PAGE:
Inventors' Day

9 November 2021

At TNO, our inventors have been working on the inventions and innovations of tomorrow since 1932. In the context of Inventor's Day, we reflect on some of TNO's inventors and their inventions. This to give you an idea of how diverse the work is that TNO does every day for a better society.


Huib Visser, 77 years old and still a TNO employee, works at the Industry unit and has spent his entire career devising and realising optical instruments for monitoring the Earth’s atmosphere from space.

One of his many compelling results is his design for the TROPOspheric Monitoring Instrument (TROPOMI), which is at the heart of the ESA Copernicus Sentinel-5 Precursor satellite launched in 2017. TROPOMI is the most advanced and accurate instrument ever to take measurements from space for research into climate and air pollution and sets the worldwide standard of 7 km by 7 km for high-resolution mapping of carbon monoxide and nitrogen dioxide.

The instrument was built by TNO and partners from the Netherlands and the UK. TROPOMI enables worldwide pollution to be measured on a daily basis at the scale of cities and in some cases even at the scale of individual sources of pollution such as power stations or ships, meaning that governments worldwide can now accurately monitor whether environmental regulations are being followed.

CO2 Capture

Juliana Monteiro works at TNO as a scientist in the Sustainable Process & Energy Systems department in Delft in the Energy Transition unit.

Juliana Monteiro
Juliana Monteiro

Climate change forces us to look for creative solutions. Capturing carbon dioxide (CO2) is one of the ways to control rising global temperatures.

Juliana Monteiro has made a special contribution in the field of CO2 capture. She has developed a technology that solves one of the bottlenecks in current capture techniques. This lowers the barrier for industry to use CO2 capture effectively.


Bart Keijser © Marc Wielaert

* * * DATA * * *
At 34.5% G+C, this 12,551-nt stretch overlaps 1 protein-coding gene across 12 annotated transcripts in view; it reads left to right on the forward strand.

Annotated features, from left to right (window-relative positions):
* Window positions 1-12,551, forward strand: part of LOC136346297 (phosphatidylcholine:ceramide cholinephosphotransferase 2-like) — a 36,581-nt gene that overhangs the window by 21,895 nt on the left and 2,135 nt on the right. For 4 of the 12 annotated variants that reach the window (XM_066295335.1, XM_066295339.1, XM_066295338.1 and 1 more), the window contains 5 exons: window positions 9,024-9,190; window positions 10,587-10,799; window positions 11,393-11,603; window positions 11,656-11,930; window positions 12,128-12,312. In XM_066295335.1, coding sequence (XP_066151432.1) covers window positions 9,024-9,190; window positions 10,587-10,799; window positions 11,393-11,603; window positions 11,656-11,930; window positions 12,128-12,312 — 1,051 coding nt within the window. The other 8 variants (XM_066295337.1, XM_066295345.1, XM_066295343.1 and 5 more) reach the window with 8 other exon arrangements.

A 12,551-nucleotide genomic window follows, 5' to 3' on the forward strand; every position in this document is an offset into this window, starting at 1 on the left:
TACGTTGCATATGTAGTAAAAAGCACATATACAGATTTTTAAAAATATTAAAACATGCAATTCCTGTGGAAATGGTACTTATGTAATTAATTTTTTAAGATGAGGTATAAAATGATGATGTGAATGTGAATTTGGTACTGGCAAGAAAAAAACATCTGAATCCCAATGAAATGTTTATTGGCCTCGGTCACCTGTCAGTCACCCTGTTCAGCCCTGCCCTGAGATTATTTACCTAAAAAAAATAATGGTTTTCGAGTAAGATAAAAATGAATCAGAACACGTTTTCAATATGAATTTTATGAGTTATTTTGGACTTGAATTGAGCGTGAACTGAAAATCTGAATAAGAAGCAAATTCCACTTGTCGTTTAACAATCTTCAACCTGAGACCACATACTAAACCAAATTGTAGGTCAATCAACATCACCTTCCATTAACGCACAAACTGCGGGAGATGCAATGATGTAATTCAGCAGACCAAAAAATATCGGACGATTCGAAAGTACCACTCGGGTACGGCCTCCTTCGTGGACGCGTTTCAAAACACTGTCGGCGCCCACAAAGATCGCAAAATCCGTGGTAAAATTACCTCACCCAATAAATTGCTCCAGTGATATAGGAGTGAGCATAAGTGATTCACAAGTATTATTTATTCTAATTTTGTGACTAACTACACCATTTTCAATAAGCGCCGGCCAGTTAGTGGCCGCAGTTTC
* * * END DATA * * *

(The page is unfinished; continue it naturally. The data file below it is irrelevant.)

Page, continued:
Bart Keijser © Marc Wielaert

In 2020 Bart Keijser and his colleagues worked on the successful development of the LAMP rapid test.

This new test shortens the period between sample collection and actual detection of the COVID-19 virus to one hour with the same reliability as the PCR test. Being able to determine more quickly whether a person is infected is vital for effective control of the infection among the population.

TNO is developing this method based on LAMP (Loop mediated isotherMal amPlification). LAMP is cheaper, less demanding on the required laboratory infrastructure and gives faster results.


In 1957 the TNO Physics Laboratory was commissioned by the Dutch Armed Forces for a project to make radar images from the air. The Ministry of Defense wanted to know what a radar from an aircraft at a low altitude would yield. It was the first radar remote sensing activity in our country.

Laura Anitori
Laura Anitori

Today, Laura Anitori works with her colleagues on radar technology. She is currently a senior scientist and program manager of the 4-year (Defence-funded) radar research program.

Radar systems are indispensable in the modern world. Whether naval vessels, military drones or self-driving vehicles are involved, radars provide a reliable picture of the environment day and night and in all weather conditions. TNO has exceptional knowledge in the field of radar technology and is among the top in the world with a focus on Active Electronically Scanned Array (AESA) radars.

Detection of drowning people with drones

Judith Dijk
Judith Dijk